Release: campaign finance reform
20 Dec 1996 22:25:22 EDT

2600 Virginia Avenue, NW, Suite 100
Washington DC 20037
For release: December 18, 1996
For additional information:
George Getz, Deputy Director of Communications
(202) 333-0008 Ext. 222

Calls for campaign finance reform are excuse
for clamping down on third parties, Libertarians say

WASHINGTON, DC -- Americans voted for third-party candidates in
record numbers in 1996 -- so Republicans and Democrats now plan to pass
new campaign finance laws to choke off that competition, warns the
nation's third-largest party, the Libertarians.

"Democrats and Republicans want to impose crushing burdens on
the ability of third parties to raise money and communicate with
voters," said party Chairman Steve Dasbach. "This proposed legislation
is a dagger aimed at the heart of third parties."

Recent reports that Bill Clinton rented out the White House's
Lincoln Bedroom to campaign donors for hundreds of thousands of dollars
shouldn't surprise anyone, Dasbach said today.

"What is surprising is that the major parties are using tawdry
episodes like these as an excuse to write a new layer of laws aimed
squarely at their competition," he said.

In the recent presidential election, more than nine million
Americans -- or 10% of all voters -- pulled the lever for candidates
other than Republicans or Democrats. Polls show that over two-thirds of
Americans support the formation of third parties.

Nevertheless, Congress is considering further restrictions on
third parties' sources of contributions. Senators Russell Feingold
(D-WI) and John McCain (R-AZ) promised to introduce legislation on the
first day of the 105th Congress to ban political action committees,
require that 60% of money raised in a congressional race comes from
within that district, and limit overall campaign spending.

And House Minority Leader Richard Gephardt has discussed
amending the Constitution to restrict First Amendment-protected
campaign spending.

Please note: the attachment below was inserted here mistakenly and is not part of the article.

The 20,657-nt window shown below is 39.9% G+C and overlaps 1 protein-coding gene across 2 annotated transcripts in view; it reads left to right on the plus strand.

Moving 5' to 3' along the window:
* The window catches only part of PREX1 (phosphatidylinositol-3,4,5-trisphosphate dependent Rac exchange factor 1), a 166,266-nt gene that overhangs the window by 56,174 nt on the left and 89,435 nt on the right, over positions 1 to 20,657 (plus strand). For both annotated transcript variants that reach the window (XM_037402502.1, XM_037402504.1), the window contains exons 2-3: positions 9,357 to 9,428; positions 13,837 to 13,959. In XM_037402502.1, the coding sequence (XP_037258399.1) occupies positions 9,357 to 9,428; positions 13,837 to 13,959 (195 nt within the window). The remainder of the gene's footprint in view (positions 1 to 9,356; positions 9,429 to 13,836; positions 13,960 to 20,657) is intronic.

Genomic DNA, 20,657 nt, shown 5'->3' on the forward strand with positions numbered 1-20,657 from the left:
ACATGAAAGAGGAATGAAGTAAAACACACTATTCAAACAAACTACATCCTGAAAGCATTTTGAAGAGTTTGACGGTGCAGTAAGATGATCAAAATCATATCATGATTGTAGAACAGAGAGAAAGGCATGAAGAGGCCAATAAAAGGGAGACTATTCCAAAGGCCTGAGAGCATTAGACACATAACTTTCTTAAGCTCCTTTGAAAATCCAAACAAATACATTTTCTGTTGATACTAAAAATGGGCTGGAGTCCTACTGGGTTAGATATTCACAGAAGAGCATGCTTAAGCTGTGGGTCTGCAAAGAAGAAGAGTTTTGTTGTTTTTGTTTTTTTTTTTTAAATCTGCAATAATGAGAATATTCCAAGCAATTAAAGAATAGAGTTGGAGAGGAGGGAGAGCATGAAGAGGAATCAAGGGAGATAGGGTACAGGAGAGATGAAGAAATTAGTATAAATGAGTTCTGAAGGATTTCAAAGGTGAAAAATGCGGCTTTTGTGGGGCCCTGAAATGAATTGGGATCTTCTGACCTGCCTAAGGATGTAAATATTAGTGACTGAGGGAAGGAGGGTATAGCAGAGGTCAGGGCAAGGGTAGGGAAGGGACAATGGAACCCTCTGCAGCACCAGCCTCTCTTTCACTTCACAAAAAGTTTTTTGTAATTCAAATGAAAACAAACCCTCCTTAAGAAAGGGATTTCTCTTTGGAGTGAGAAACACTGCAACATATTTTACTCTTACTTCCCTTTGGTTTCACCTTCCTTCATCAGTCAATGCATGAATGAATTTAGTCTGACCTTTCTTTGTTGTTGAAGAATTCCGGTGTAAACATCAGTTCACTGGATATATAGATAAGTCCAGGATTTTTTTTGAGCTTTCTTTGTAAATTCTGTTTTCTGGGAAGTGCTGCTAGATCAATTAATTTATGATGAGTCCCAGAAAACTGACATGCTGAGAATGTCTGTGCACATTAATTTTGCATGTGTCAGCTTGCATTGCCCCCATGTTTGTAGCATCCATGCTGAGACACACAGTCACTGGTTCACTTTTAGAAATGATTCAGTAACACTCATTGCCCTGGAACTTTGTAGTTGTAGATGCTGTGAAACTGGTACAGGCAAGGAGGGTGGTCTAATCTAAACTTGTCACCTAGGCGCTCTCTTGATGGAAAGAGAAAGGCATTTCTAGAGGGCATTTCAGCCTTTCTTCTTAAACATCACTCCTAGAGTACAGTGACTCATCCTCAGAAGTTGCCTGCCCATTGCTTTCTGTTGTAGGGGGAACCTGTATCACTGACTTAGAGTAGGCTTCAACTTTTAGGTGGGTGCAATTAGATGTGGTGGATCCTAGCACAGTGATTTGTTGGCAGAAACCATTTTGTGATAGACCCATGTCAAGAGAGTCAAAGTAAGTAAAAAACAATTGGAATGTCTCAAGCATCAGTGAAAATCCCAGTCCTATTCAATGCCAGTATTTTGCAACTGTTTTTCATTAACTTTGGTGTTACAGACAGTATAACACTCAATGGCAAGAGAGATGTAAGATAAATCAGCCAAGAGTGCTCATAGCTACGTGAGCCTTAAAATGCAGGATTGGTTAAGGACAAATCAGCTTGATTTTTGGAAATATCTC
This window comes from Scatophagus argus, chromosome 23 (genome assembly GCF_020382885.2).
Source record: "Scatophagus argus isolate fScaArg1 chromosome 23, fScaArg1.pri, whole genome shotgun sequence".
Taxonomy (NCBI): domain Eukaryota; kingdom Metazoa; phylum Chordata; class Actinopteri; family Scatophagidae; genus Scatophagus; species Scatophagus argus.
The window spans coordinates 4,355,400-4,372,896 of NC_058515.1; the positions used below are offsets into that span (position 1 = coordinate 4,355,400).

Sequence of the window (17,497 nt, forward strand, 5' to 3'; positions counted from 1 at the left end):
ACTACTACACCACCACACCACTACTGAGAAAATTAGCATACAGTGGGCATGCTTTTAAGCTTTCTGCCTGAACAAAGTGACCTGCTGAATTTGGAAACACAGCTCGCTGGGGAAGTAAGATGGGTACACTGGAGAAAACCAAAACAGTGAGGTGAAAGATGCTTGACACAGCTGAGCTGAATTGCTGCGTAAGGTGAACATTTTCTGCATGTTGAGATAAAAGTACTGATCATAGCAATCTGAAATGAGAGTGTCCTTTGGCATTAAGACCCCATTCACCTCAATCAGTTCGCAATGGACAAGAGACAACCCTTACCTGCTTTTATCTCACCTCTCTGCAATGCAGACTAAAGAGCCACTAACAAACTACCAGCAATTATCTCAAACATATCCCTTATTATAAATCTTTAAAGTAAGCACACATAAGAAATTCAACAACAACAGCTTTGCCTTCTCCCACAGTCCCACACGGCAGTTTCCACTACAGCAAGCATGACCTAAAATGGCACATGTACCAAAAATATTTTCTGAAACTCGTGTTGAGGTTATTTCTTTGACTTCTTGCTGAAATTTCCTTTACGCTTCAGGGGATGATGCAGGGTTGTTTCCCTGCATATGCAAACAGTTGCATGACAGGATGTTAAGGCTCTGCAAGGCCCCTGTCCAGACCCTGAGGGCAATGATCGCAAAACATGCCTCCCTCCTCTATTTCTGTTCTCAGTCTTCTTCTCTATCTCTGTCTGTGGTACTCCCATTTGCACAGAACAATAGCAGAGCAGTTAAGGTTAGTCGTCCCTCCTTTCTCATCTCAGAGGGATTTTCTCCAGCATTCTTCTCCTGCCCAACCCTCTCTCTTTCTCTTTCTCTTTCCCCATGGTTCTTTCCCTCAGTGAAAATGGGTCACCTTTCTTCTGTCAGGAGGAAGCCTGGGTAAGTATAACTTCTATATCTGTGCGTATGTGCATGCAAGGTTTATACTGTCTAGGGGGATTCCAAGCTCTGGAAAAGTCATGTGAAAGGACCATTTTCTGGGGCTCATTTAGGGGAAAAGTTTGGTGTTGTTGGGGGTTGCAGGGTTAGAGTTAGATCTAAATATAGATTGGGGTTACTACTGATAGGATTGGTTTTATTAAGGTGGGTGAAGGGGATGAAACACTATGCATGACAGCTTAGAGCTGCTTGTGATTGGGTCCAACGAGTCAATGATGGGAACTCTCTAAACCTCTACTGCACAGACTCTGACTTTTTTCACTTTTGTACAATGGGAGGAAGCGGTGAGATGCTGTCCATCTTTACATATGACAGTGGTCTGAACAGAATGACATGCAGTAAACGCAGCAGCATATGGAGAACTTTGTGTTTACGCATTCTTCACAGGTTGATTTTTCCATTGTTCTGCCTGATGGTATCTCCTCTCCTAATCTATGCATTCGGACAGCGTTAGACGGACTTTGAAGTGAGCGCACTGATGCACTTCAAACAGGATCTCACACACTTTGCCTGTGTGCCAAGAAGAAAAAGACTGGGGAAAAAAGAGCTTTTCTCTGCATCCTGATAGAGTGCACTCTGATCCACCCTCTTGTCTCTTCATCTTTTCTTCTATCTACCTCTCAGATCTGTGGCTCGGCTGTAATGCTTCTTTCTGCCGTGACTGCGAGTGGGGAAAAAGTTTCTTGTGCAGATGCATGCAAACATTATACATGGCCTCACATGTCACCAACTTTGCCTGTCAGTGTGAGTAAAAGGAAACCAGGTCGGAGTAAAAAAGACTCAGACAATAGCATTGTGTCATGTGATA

"The idea that we need to limit spending on political campaigns
is preposterous," Dasbach said. "After all, Americans spend twice as
much money every year on yogurt as they do on political campaigns."

Instead of adding to the legal labyrinth that makes competition
difficult for third parties, Dasbach suggested two positive reforms:

* Eliminate government financing of campaigns.

"The public has had a chance to vote on this idea -- and 80%
reject it," said Dasbach. "Only 20% of Americans checked the box on
their tax returns that authorizes federal funding for the 1996
presidential campaign. This is solid evidence that government funding
is hugely unpopular."

* Allow individuals to give more money to candidates and
political parties.

"If Congress were to adjust contribution limits for inflation
-- which it hasn't done in 20 years -- the legal amount individuals
could donate to candidates would rise from $1,000 to $3,000, and the
amount they could contribute to political parties would rise from
$20,000 to $60,000," Dasbach said. "This would be an effective antidote
to any negative influence of PAC money."

One thing that is definitely not needed, said Dasbach, is more
federal regulations.

"Another round of so-called reform won't work," he said.
"Instead, the government should repeal the laws and undo the damage it
has done, rather than making things worse."

Dasbach noted that the last major round of campaign finance
reform -- the 1974 Federal Election Campaign Act -- was intended:

* To lower the cost of campaigning. Instead, congressional
campaign spending, in constant dollars, tripled between 1974 and 1992.

* To reduce the influence of special interests. Instead, the
number of PACs increased from 608 to 4,268, and the amount they
contributed grew from $101 million to $179 million.

* To open up the political system. Instead, House incumbents,
who in 1976 outspent challengers by a ratio of 1.5 to 1, outspent them
4 to 1 by 1992.

"In the name of campaign finance reform, Democrats and
Republicans have written a comedy of errors that has aggravated every
single problem it has ever tried to solve," said Dasbach. "It's time to
repeal these laws, deregulate the electoral process, and encourage
healthy competition from third parties."

The Libertarian Party                            
2600 Virginia Ave. NW, Suite 100                          voice: 202-333-0008
Washington DC 20037                                         fax: 202-333-0072

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